SINGAPORE – China’s largest distressed asset manager on Tuesday paid off one of its international bonds in full and sought to allay investor concerns over its liquidity following a downgrade in credit ratings.
The overseas arm of China Huarong Asset Management Co., a sprawling financial institution that helps the country’s commercial banks get rid of nonperforming loans, said it bought back a four-year Singapore $ 600 million bond, equivalent to $ 453 million, which matured in April. 27. This was Huarong’s first international bond to mature since the company delayed releasing its financial results, fueling fears that investors would not be paid back in full.
The state-backed company said it had not defaulted on any international obligations and that the operating conditions of the foreign unit had gradually improved and its liquidity was normal. The division also said it was profitable in the first quarter and reversed losses since 2018, in part thanks to steps it took to improve risk management and internal controls.
Beijing-based Huarong missed a deadline at the end of March to release its 2020 results – an event that sparked a massive sell off of its offshore bonds – and provided no performance figures on Tuesday. Huarong’s latest earnings report was for the first half of last year, when the company said net profit plunged 92% to the equivalent of $ 32 million on revenue of 7 , $ 1 billion.
On Monday, Fitch Ratings downgraded its investment grade credit rating on Huarong three notches from A to BBB and said a further cut could be in store. The rating firm said the Chinese government had not been so willing to indicate its support for the manager of state-owned assets during the recent sale of its offshore bonds.
Huarong is majority owned by the Chinese Ministry of Finance. It was formed in 1999 with three other similar companies to take over bad debts from China’s largest state-owned banks, and then expanded into other activities including securities trading and commercial lending. The company has had recent problems. In January, former Huarong president Lai Xiaomin was executed after pleading guilty to bribery and corruption.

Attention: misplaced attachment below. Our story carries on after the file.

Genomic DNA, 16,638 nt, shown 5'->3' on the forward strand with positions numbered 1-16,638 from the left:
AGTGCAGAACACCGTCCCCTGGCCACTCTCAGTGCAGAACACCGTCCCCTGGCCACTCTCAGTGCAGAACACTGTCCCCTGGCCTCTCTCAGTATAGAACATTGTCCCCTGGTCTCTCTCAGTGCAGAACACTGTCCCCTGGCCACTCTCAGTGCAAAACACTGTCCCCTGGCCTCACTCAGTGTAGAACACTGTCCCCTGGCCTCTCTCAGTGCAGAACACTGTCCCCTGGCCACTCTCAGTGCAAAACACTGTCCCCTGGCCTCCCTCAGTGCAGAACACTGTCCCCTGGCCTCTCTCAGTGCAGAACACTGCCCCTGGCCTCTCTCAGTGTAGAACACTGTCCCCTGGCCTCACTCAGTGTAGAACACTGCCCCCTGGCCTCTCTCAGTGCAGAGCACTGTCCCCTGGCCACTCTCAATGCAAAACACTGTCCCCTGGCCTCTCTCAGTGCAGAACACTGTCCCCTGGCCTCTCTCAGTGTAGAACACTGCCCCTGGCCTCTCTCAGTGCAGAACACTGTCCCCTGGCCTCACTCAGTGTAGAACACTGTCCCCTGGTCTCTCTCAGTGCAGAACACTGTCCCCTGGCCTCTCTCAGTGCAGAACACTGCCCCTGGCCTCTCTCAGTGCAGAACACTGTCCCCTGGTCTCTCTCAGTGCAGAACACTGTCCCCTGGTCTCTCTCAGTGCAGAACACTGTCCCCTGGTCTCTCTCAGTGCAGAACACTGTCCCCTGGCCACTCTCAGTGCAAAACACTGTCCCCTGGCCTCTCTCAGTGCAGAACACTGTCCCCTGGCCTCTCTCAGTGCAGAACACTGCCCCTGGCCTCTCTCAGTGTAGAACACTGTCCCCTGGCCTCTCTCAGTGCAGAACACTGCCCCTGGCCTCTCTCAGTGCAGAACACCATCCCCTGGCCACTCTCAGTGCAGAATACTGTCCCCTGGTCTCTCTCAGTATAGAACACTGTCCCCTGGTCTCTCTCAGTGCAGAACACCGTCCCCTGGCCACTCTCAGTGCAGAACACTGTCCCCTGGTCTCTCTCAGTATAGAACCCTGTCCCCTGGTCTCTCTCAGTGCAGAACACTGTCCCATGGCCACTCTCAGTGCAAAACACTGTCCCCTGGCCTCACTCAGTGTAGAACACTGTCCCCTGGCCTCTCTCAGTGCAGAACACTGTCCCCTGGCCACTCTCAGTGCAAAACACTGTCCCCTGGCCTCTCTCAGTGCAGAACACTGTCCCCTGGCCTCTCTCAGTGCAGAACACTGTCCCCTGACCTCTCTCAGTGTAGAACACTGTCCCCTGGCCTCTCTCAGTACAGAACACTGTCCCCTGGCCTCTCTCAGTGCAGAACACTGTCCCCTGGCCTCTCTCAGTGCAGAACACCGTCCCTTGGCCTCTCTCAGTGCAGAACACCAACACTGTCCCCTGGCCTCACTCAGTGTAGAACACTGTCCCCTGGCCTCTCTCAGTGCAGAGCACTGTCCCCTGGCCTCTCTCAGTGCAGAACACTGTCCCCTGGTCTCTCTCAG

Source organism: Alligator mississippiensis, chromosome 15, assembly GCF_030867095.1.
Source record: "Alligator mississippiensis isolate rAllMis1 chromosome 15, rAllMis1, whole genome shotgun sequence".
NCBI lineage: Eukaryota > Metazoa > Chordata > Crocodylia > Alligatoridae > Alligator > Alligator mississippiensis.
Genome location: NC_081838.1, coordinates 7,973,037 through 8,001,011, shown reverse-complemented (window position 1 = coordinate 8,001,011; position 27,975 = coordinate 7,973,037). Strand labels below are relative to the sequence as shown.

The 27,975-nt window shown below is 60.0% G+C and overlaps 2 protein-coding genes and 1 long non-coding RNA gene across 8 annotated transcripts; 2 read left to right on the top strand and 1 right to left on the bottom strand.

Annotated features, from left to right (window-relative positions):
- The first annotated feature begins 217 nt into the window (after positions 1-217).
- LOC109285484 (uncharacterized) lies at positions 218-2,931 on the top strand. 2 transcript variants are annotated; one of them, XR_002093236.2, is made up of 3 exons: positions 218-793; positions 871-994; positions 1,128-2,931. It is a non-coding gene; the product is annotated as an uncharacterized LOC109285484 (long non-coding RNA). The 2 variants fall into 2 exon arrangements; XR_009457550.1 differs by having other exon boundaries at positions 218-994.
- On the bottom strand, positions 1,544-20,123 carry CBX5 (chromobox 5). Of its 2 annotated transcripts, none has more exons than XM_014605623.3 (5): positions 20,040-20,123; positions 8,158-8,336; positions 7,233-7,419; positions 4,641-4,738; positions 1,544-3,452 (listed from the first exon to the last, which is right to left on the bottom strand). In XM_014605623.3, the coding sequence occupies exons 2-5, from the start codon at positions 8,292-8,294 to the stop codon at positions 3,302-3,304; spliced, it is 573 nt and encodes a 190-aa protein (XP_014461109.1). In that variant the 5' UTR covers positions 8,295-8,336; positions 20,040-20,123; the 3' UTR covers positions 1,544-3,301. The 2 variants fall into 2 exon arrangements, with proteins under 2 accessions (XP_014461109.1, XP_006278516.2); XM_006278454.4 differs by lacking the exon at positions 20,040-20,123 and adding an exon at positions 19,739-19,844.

Huarong’s other shareholders include private equity firms and global financial institutions. The company had the equivalent of about $ 161 billion in total debt as of June, including more than $ 22 billion in global bonds.
Earlier this month, some of Huarong’s dollar bond prices fell to 60 cents on the dollar after the company said the release of its 2020 results was pending a “relevant transaction,” with little ‘Additional Information. Over the weekend, Huarong said he would also miss the April 30 deadline to release his annual report. He said his listeners needed more information and time to complete their work.
On Tuesday, a Huarong bond that is expected to mature in 2027 fell a few points to around 73.8 cents on the dollar, according to Tradeweb. Bonds had already bottomed out after the vice chairman of the China Banking and Insurance Regulatory Commission said several Chinese asset managers’ operations were stable. A bond that matures in June was listed at around 93 cents on the dollar, indicating that investors are not confident about full repayment.
Huarong’s latest bond buyback is a step in the right direction, said Pramod Shenoi, Asia-Pacific research manager at CreditSights. “But there is still quite a lot of uncertainty about what will come next,” he said, adding that investors cannot get a sense of what is going on in the company until Huarong releases its statements. results and will detail any restructuring plan.
Fitch said on Monday that given Huarong’s political role and the risk of contagion for refinancing similar government-linked entities, the Chinese government could have a strong incentive to offer extraordinary support. This, however, has yet to materialize, he noted. Moody’s Investors Service and S&P Global are also reviewing Huarong for possible credit rating downgrades.
Write to Chong Koh Ping at [email protected]
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